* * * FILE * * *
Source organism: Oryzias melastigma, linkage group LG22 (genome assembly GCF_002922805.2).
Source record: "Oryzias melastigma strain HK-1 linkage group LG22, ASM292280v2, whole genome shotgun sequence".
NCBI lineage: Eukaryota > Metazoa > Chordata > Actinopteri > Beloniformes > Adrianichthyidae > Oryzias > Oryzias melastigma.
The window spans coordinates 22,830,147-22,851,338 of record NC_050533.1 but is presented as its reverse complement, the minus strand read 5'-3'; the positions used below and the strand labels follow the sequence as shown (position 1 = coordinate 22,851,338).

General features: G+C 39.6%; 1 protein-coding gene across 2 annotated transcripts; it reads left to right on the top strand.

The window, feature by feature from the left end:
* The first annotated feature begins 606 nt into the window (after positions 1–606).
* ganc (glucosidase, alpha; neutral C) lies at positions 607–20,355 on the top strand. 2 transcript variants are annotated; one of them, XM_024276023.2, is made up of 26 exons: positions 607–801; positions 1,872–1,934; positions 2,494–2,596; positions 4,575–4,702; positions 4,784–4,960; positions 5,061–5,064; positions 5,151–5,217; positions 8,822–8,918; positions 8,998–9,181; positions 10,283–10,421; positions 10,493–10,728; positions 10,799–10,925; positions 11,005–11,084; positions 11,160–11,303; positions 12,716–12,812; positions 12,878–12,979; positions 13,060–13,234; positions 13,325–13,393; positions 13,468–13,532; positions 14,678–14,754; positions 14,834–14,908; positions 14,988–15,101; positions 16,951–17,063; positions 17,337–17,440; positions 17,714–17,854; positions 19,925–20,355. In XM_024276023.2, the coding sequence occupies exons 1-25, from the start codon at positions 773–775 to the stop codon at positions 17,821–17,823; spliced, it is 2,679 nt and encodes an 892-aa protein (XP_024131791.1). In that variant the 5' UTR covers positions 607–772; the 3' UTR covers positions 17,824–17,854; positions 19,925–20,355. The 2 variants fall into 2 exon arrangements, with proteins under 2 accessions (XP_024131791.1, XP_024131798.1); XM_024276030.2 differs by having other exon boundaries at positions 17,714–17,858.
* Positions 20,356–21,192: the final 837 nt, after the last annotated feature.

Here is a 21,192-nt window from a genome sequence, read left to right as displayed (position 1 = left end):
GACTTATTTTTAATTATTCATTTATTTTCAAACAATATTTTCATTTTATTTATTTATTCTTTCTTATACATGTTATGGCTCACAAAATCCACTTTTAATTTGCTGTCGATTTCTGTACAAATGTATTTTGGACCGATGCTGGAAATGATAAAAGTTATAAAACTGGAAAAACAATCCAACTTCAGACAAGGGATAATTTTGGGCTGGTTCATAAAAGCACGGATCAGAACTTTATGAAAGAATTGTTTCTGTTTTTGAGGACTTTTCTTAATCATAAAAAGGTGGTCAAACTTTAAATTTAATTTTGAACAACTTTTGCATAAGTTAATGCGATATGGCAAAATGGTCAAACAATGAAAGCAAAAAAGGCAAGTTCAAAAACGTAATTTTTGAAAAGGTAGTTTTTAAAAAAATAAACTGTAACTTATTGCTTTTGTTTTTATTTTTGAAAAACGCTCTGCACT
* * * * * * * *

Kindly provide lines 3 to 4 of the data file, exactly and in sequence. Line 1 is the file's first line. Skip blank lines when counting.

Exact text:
NCBI lineage: Eukaryota > Metazoa > Chordata > Actinopteri > Beloniformes > Adrianichthyidae > Oryzias > Oryzias melastigma.
The window spans coordinates 22,830,147-22,851,338 of record NC_050533.1 but is presented as its reverse complement, the minus strand read 5'-3'; the positions used below and the strand labels follow the sequence as shown (position 1 = coordinate 22,851,338).